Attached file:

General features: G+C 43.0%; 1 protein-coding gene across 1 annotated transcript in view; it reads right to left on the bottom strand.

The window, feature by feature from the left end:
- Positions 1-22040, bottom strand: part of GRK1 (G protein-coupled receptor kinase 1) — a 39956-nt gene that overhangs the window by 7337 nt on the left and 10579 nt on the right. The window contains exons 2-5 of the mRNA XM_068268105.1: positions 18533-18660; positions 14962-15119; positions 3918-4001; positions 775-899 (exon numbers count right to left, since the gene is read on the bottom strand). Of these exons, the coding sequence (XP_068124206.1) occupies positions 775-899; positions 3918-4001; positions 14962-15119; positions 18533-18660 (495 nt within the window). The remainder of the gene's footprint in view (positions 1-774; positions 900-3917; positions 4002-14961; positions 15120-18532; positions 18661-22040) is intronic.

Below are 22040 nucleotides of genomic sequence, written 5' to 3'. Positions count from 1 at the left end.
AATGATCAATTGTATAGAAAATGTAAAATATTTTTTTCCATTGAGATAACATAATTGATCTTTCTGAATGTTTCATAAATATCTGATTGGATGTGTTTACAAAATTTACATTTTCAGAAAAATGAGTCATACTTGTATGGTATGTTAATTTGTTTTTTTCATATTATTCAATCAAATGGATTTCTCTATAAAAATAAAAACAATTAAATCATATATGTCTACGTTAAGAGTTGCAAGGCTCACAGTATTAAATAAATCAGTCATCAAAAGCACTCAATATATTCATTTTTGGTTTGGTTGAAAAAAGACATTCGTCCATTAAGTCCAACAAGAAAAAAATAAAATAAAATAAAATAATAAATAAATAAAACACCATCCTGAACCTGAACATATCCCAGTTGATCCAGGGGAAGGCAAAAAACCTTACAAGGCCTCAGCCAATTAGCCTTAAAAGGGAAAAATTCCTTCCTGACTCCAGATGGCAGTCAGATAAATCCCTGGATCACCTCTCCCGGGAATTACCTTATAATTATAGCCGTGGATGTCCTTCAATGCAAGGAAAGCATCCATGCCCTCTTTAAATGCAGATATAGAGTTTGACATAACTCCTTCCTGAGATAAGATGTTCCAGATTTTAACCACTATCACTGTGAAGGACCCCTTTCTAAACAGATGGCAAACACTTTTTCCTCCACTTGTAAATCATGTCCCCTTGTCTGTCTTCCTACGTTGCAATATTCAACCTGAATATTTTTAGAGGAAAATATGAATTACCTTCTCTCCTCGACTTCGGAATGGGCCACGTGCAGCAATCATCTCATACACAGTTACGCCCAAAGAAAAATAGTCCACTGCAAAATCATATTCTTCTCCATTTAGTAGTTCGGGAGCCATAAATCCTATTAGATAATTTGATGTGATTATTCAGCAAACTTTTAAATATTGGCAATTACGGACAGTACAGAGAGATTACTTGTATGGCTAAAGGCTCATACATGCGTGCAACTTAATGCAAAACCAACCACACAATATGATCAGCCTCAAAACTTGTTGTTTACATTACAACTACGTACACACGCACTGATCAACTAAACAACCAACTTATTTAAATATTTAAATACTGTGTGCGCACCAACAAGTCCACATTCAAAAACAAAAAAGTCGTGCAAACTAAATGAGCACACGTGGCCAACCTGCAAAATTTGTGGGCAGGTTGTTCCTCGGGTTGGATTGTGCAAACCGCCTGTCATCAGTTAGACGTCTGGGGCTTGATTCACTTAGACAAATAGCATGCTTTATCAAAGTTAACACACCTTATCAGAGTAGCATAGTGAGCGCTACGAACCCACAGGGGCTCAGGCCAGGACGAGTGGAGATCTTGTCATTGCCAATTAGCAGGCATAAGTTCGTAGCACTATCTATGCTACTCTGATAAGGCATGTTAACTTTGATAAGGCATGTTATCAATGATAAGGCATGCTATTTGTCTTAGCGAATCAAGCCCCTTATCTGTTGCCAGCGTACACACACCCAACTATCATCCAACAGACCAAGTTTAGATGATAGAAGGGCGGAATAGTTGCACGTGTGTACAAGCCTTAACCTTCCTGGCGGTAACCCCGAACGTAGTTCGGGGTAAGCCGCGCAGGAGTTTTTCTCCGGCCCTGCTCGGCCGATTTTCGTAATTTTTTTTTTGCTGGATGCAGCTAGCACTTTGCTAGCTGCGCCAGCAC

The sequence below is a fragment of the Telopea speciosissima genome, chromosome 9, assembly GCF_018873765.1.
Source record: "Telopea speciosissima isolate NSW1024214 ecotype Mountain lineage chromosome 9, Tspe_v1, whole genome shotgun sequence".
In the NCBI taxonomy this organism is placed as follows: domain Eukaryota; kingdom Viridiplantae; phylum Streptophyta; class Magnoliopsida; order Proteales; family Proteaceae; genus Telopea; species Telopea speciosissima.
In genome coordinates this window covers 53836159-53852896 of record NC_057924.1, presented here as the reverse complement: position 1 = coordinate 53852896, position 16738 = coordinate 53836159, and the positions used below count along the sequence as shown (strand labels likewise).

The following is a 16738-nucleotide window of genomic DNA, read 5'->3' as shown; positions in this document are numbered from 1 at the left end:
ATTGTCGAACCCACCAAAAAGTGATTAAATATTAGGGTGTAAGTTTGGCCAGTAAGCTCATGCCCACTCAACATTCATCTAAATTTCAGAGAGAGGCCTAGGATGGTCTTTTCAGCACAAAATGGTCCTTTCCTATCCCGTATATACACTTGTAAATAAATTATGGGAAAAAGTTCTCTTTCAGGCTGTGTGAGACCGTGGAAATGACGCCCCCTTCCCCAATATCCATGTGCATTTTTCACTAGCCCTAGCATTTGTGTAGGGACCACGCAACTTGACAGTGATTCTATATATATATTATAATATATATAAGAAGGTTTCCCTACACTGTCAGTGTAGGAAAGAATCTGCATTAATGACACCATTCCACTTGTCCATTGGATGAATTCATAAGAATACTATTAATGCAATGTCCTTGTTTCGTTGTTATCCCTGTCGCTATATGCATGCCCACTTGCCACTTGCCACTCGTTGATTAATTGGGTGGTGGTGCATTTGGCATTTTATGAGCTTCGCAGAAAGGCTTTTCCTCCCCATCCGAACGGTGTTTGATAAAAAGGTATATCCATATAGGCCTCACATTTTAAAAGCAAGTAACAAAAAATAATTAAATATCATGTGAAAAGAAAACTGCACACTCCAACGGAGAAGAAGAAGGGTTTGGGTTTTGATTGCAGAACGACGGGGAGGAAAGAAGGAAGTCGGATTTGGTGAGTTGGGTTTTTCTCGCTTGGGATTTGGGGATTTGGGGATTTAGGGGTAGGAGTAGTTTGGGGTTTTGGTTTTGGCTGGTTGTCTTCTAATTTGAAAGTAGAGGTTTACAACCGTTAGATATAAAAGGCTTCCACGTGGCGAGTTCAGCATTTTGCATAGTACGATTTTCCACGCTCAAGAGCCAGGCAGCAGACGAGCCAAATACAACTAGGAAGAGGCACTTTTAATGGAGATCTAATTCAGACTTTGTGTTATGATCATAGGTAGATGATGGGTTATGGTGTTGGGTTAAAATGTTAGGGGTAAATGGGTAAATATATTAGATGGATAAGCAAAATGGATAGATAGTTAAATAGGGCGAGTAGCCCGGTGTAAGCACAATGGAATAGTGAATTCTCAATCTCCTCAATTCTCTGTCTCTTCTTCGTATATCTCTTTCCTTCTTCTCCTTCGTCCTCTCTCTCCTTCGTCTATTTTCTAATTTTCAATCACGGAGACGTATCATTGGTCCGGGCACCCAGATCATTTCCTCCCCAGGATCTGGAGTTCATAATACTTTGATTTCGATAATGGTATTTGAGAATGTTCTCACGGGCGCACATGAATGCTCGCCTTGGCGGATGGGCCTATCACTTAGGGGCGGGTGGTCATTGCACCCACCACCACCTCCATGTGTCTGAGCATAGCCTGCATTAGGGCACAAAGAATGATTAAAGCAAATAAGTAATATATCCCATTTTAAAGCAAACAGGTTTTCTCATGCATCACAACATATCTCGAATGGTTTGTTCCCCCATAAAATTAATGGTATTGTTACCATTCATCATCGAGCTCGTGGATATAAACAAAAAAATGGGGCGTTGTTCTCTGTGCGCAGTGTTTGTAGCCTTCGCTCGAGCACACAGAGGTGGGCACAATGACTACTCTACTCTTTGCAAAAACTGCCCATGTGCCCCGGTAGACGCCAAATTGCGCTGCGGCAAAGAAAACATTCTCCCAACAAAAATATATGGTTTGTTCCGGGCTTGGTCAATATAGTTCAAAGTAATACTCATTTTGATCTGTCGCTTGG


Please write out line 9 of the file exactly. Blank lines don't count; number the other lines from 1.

In genome coordinates this window covers 53836159-53852896 of record NC_057924.1, presented here as the reverse complement: position 1 = coordinate 53852896, position 16738 = coordinate 53836159, and the positions used below count along the sequence as shown (strand labels likewise).